A few notes on bathrooms in British hotels
You may expect to find the most cultural difference in Britain in the museums and architecture, the way people talk and act, the food they eat (Haggis?), and the unstomachable national brands of liqueur they drink, but nowhere is culture shock greater than in the bathroom.
These mysterious and unfathomable ceramic shrines are a bundle of the unexpected and the entirely novel. It starts in a cheap guesthouse when you discover that the only bathroom is down the hall, coed, and is shared by everyone on the floor...
This bath is your bath, this bath is my bath
Among European hoteliers, it's a bit of a mystery why so many American travelers so strongly object to sharing a bathroom.
From their point of view, they find it a bit odd that many of us feel we cannot sleep in a room unless there's a toilet right next to the bed.
Although more and more British hotels are installing bathrooms in every room, it is by no means standard. Either accept the shared bath principle or prepare to pay extra for a private bath in your room.
Note that, except in hostels, rarely is a bath down the hall shared by more than two or three rooms (sometimes it's even your own private bathroom; it's just not located inside the room itself thanks to the constraints of medieval architecture and historic preservation laws). » more
Is that a towel or a waffle?
Traditional European towels are flat, waffle-textured and singularly nonabsorbant.
Follow the Hitchhiker’s Guide to the Galaxy's advice and carry your own of the terry-cloth or camping variety for just such an emergency (a hand towel is least bulky).
The early bird gets the hot shower
Hot water may be available only once a day and not on demand—this is especially true of shared baths.
Heating water is costly, and many smaller hotels only do it once daily, in the morning. Once that's used up, the luxury won't be available again until the next day.
When you check into a cheap hotel, ask "When is there hot water?"
Some bathrooms still suffer from those annoying British single-use hot water heaters for the shower—push a button, get 15–20 minutes of hot water, then have to wait another 20 minutes for it to heat up again—so shower quickly. Some even still have the old coin-operated individual water heaters for each stall. Fun!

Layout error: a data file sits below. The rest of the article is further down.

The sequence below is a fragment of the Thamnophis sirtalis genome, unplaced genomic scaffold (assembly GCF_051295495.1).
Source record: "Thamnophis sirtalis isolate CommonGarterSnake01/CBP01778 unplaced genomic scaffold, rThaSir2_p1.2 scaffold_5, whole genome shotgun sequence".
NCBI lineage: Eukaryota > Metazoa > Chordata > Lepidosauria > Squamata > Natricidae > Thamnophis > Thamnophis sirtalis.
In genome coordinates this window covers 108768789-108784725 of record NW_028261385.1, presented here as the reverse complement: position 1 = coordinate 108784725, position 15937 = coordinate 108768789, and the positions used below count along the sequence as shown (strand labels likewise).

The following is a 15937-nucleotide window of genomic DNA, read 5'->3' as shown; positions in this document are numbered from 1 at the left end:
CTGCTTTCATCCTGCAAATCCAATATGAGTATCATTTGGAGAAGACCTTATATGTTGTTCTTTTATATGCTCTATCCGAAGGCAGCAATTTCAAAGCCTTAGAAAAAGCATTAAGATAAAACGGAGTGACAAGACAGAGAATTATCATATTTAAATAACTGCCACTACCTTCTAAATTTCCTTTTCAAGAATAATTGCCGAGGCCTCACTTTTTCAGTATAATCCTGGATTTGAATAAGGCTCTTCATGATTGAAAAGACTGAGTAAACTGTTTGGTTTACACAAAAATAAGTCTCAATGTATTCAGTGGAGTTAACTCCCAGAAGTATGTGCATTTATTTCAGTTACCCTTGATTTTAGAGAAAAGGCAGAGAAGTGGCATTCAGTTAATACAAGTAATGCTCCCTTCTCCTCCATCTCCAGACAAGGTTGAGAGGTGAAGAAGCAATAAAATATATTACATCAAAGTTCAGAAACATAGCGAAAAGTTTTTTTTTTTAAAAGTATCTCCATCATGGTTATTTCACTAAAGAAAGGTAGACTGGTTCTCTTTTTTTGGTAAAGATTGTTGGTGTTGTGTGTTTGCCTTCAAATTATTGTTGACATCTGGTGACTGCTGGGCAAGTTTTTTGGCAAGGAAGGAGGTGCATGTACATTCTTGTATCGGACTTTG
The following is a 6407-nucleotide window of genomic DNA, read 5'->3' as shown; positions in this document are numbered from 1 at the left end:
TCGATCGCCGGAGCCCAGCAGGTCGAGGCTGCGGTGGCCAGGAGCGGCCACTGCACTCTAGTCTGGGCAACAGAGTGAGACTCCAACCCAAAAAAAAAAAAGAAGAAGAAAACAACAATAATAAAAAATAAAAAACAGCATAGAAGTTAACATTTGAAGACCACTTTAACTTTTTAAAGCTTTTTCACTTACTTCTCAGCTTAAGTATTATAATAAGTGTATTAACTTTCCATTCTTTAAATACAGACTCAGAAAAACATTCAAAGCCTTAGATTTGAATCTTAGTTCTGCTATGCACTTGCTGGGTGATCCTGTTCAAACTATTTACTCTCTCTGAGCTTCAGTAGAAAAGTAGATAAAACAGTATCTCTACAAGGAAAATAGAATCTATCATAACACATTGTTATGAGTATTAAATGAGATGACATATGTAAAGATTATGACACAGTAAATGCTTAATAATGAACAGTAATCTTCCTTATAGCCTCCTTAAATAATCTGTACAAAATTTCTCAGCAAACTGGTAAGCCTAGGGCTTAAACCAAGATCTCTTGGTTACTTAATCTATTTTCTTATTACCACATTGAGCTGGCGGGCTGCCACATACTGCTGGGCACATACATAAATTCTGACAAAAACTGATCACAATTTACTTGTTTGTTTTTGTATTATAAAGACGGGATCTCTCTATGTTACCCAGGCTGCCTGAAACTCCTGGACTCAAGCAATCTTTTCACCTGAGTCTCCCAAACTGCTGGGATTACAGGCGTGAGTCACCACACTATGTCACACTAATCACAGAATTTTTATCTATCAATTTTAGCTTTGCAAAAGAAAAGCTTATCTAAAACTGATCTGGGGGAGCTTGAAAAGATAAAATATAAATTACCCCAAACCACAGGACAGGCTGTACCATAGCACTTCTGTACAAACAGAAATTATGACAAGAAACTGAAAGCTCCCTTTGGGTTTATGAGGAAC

Take your shower quickly, soap up without water, and try to be first in line to avoid inadvertent freezing.
No, that's not an auxiliary toilet
That funny extra toilet that looks like a reclining urinal is called a bidet. Its water jets are intended to clean the bits of you that don't often get tanned, so to speak—much more thoroughly than toilet paper.
Your host will not appreciate it if you use the bidet as an auxiliary toilet.
Some tourists wash out clothes or store fruit or beer in there, but I just think about what the European guests use the thing for and do my laundry in the sink.
Is that the shower or a spigot?
The European concept of a shower is often to stick a nozzle into the wall and a drain in the floor.
Curtains are optional. In many cramped private baths, you may have to rescue the toilet paper and find it safe harbor outside the bathroom before turning on the shower and drenching the whole room.
This must be the kiddie bathroom...
Another fun European bathroom trick is the half tub, in which you sit rather than lie down, with a shower nozzle on a hose that has nowhere to hang.
The basin is only half as long as a regular tub, and has sort of an upper deck and a lower deck, the idea being that you sit on the upper one. The practical result is that your knees get very clean (though little else does), and the floor gets very wet.
You know how, in a foreign country, you get used to most of the local oddities after a while? Well I lived in a Roman apartment for a full year with one of these midget tubs, and I never got used to it.
Thankfully, very few British hotels have these anymore, and those that do tend to be one-star joints in out-of-the-way destinations.